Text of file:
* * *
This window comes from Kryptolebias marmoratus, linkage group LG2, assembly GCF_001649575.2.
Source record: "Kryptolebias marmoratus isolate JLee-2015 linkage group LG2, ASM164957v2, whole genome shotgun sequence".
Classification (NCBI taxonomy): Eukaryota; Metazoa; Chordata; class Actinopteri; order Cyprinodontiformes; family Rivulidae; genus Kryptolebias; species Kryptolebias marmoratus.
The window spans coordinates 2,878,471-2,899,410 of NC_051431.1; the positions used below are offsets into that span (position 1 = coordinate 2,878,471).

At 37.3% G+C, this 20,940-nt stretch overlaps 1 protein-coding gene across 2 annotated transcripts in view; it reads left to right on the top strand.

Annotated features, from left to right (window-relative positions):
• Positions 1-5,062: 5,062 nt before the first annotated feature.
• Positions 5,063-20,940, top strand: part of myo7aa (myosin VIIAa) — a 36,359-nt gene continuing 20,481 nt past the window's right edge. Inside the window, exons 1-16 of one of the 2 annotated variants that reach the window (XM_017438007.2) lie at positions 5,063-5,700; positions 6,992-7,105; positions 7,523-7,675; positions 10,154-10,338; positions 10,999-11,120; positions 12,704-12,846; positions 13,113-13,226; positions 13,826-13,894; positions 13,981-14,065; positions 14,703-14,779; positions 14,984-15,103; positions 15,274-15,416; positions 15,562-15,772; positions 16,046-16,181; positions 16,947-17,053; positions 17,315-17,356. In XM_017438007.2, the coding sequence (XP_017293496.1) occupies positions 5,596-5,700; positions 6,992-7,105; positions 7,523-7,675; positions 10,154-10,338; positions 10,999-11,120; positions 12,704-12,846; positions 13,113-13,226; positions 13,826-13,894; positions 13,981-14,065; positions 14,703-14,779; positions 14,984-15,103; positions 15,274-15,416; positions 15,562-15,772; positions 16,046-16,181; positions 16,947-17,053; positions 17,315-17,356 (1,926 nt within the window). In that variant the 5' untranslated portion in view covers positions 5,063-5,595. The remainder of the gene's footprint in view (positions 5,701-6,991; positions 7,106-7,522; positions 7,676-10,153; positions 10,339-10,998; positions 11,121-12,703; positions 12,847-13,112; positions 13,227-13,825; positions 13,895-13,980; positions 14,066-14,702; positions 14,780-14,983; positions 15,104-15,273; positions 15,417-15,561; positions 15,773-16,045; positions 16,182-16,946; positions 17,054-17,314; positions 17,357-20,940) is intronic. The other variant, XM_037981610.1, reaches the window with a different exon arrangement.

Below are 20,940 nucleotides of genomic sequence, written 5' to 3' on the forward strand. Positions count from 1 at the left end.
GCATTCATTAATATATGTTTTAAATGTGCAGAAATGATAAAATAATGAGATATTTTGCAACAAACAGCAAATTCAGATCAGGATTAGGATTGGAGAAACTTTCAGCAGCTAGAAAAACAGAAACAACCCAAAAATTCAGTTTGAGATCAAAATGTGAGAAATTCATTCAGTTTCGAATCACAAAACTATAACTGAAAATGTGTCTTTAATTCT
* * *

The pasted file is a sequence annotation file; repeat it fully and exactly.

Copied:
This window comes from Kryptolebias marmoratus, linkage group LG2, assembly GCF_001649575.2.
Source record: "Kryptolebias marmoratus isolate JLee-2015 linkage group LG2, ASM164957v2, whole genome shotgun sequence".
Classification (NCBI taxonomy): Eukaryota; Metazoa; Chordata; class Actinopteri; order Cyprinodontiformes; family Rivulidae; genus Kryptolebias; species Kryptolebias marmoratus.
The window spans coordinates 2,878,471-2,899,410 of NC_051431.1; the positions used below are offsets into that span (position 1 = coordinate 2,878,471).

At 37.3% G+C, this 20,940-nt stretch overlaps 1 protein-coding gene across 2 annotated transcripts in view; it reads left to right on the top strand.

Annotated features, from left to right (window-relative positions):
• Positions 1-5,062: 5,062 nt before the first annotated feature.
• Positions 5,063-20,940, top strand: part of myo7aa (myosin VIIAa) — a 36,359-nt gene continuing 20,481 nt past the window's right edge. Inside the window, exons 1-16 of one of the 2 annotated variants that reach the window (XM_017438007.2) lie at positions 5,063-5,700; positions 6,992-7,105; positions 7,523-7,675; positions 10,154-10,338; positions 10,999-11,120; positions 12,704-12,846; positions 13,113-13,226; positions 13,826-13,894; positions 13,981-14,065; positions 14,703-14,779; positions 14,984-15,103; positions 15,274-15,416; positions 15,562-15,772; positions 16,046-16,181; positions 16,947-17,053; positions 17,315-17,356. In XM_017438007.2, the coding sequence (XP_017293496.1) occupies positions 5,596-5,700; positions 6,992-7,105; positions 7,523-7,675; positions 10,154-10,338; positions 10,999-11,120; positions 12,704-12,846; positions 13,113-13,226; positions 13,826-13,894; positions 13,981-14,065; positions 14,703-14,779; positions 14,984-15,103; positions 15,274-15,416; positions 15,562-15,772; positions 16,046-16,181; positions 16,947-17,053; positions 17,315-17,356 (1,926 nt within the window). In that variant the 5' untranslated portion in view covers positions 5,063-5,595. The remainder of the gene's footprint in view (positions 5,701-6,991; positions 7,106-7,522; positions 7,676-10,153; positions 10,339-10,998; positions 11,121-12,703; positions 12,847-13,112; positions 13,227-13,825; positions 13,895-13,980; positions 14,066-14,702; positions 14,780-14,983; positions 15,104-15,273; positions 15,417-15,561; positions 15,773-16,045; positions 16,182-16,946; positions 17,054-17,314; positions 17,357-20,940) is intronic. The other variant, XM_037981610.1, reaches the window with a different exon arrangement.

Below are 20,940 nucleotides of genomic sequence, written 5' to 3' on the forward strand. Positions count from 1 at the left end.
GCATTCATTAATATATGTTTTAAATGTGCAGAAATGATAAAATAATGAGATATTTTGCAACAAACAGCAAATTCAGATCAGGATTAGGATTGGAGAAACTTTCAGCAGCTAGAAAAACAGAAACAACCCAAAAATTCAGTTTGAGATCAAAATGTGAGAAATTCATTCAGTTTCGAATCACAAAACTATAACTGAAAATGTGTCTTTAATTCT